Scottish MSP: ‘Catholics are being treated with contempt’
James Kelly, above, a Labour member of the Scottish parliament, has accused the government of ‘treating the Catholic community with complete contempt’ because a working group set up to define sectarianism contained no representatives of the Catholic Church or Irish community.
According to this report, during a debate last week, Kelly said:
I welcome the setting up of [the sectarianism working group] because definitions are important … However, there is a real problem for the government in terms of membership of that group. There is no formal member of Roman Catholic Church.
At this point, he was interrupted by the Minister for Community Safety and Legal Affairs, Annabelle Ewing, who referenced a member of the group, Margaret Lynch, who runs a consultancy firm.
The minister is saying Margaret Lynch – with all due respect to Margaret Lynch she is not an official member of Roman Catholic Church. By that I mean a bishop or priest or somebody appointed by the Church. I believe that to be a major flaw. I say this seriously to the minister: you really have to address the flaw in that group … you must properly involve an official member of the Roman Catholic Church.
Fellow Labour MSP Rhoda Grant for the Highlands and Islands criticised the tone of the debate.
I would ask the minister to look at this working group on sectarianism because there were concerns expressed about its membership, If people don’t have confidence in the membership of that working group then they won’t have confidence in what it comes out with.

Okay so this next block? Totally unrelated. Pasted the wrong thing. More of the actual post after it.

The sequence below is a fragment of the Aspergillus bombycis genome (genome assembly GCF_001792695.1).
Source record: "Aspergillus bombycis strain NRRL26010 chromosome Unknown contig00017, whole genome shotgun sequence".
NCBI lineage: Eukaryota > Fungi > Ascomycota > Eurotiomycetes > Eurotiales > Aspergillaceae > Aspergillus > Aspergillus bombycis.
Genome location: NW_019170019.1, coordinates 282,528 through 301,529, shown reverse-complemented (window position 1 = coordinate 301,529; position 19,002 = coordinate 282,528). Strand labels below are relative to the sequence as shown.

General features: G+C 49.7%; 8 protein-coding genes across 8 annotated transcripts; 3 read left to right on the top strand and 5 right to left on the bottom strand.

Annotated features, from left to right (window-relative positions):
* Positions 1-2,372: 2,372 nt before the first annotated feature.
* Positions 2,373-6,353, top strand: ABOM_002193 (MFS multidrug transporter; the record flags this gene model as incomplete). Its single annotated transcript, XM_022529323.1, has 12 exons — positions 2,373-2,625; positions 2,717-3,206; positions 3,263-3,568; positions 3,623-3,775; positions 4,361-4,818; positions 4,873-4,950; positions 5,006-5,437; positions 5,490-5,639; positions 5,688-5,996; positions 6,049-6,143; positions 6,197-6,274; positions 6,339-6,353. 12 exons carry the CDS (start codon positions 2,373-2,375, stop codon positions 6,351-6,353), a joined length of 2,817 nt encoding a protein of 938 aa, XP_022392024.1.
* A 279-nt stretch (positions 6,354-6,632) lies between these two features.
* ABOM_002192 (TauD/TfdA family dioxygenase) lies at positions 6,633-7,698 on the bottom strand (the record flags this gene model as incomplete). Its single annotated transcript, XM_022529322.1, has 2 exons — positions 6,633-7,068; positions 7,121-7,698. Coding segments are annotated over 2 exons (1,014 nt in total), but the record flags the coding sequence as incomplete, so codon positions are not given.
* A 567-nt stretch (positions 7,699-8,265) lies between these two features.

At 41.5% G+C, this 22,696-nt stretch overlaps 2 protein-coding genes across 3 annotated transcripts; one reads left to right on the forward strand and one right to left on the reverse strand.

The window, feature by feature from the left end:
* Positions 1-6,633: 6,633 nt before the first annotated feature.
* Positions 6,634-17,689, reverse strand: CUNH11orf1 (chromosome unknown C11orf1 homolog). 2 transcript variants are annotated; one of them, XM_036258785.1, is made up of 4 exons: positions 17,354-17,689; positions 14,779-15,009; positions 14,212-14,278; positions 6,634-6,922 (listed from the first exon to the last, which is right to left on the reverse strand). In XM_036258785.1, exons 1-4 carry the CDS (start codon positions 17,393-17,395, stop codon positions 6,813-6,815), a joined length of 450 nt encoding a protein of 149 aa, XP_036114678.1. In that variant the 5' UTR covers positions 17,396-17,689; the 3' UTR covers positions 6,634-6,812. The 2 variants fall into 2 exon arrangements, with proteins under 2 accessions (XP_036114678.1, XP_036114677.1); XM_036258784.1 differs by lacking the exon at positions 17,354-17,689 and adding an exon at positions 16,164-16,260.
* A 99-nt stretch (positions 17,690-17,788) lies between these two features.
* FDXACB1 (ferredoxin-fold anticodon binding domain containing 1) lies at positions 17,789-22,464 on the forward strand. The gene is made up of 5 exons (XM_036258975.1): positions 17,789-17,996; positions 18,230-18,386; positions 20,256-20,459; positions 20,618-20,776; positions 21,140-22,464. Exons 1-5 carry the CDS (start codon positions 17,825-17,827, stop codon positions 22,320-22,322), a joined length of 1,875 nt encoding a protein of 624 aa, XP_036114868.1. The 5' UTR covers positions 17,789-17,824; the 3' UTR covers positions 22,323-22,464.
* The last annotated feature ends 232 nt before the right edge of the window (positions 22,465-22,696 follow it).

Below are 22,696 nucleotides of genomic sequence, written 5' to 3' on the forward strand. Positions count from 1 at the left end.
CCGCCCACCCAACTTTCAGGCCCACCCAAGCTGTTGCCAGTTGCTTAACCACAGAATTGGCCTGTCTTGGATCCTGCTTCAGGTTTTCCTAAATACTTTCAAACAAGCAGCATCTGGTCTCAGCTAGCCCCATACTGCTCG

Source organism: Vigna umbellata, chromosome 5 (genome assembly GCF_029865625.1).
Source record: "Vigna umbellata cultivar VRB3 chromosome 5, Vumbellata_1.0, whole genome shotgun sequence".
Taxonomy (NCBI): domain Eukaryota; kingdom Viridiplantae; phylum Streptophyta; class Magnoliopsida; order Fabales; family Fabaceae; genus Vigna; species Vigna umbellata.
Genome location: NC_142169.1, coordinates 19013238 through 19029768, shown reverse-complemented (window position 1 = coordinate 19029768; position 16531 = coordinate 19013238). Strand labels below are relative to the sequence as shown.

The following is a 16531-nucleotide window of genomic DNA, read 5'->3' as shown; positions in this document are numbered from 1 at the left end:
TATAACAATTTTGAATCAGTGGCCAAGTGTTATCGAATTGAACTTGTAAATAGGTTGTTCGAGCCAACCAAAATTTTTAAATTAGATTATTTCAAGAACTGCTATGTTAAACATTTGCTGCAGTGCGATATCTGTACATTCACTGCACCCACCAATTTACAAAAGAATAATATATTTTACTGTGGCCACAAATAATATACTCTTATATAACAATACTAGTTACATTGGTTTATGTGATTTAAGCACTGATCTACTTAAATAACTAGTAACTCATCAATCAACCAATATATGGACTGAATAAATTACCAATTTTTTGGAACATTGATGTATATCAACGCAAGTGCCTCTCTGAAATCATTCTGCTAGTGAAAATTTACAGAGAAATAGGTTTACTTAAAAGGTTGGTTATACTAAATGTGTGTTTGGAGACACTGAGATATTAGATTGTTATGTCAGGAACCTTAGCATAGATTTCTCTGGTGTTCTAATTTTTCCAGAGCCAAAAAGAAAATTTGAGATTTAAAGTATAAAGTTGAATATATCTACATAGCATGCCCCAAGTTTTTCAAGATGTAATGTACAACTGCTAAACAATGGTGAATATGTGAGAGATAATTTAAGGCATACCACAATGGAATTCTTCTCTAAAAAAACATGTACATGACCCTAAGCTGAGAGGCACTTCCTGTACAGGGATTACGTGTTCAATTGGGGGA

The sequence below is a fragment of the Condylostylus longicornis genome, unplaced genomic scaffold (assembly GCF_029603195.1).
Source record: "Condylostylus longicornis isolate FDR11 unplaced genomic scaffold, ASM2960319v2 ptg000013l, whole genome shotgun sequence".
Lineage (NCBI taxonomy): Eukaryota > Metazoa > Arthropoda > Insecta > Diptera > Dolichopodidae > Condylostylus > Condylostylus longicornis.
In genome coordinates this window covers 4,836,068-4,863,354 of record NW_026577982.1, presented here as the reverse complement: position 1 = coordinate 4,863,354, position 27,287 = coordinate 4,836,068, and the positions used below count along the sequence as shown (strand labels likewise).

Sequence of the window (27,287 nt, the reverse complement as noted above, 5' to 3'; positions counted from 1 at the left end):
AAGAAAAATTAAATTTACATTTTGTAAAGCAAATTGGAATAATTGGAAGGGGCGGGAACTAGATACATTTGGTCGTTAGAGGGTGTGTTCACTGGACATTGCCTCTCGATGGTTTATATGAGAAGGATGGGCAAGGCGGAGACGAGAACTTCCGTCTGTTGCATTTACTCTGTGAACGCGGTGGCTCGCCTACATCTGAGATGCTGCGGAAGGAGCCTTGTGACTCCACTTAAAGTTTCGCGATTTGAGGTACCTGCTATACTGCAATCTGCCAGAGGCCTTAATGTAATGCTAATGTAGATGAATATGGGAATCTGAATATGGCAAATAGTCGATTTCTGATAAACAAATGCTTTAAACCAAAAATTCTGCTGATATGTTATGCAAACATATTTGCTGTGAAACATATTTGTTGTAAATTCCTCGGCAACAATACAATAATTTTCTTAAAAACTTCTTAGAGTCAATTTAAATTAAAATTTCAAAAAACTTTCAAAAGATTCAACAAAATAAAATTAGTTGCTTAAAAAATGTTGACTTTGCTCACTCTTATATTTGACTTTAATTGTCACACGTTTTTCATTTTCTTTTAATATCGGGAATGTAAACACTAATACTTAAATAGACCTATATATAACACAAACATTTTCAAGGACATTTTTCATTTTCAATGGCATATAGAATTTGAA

At the end of the debate, Ewing said:
I wish to clarify a matter with regard to the membership of the working group on sectarianism. Group members will be individuals who have a track record of involvement or legal expertise in tackling sectarianism; they will not be there to represent an organisation, be it a church or any other body. When the group has reached its conclusions, there will be full engagement, which will take place with all interested bodies, including churches.
Speaking after the debate, Kelly said:
The SNP is treating the Catholic and Irish communities with complete contempt and it is wholly regrettable that the minister has failed to include any representative of the Catholic Church on her working group.
Despite raising this very point with her in the Scottish Parliament, Annabelle Ewing heckled me and failed to take the point seriously
SNP MP James Dornan, who spoke during the debate about a cross-party group on sectarianism he has established, hit out at Kelly on Twitter.
I’ll tell you what was disgusting, James Kelly using a debate about hate crime and how to combat it to play to what he considers his audience. I’ve just come back from a country brutally scarred by this kind of language and he should be utterly ashamed of himself.
Asked about Kelly’s remarks, a Scottish government spokesperson said:
As the Minister for Community Safety and Legal Affairs made clear in parliament on June 7, members of the definition group are participating as individuals because they have a track record of involvement in tackling sectarianism or legal expertise.
They are not representing any organisations. When the group has reached its conclusions, there will be a full consultation on these which will be open to all interested parties including churches.
In April it was revealed that the group does have two Church of Scotland ministers on the panel. The group’s members were chosen without consultation with the Church or the Catholic or Irish communities.
Newly released figures show that in 2017-2018, half of all victims of religiously aggravated crime in Scotland where Catholic, despite Catholics making up less than 15 per cent of the Scottish population.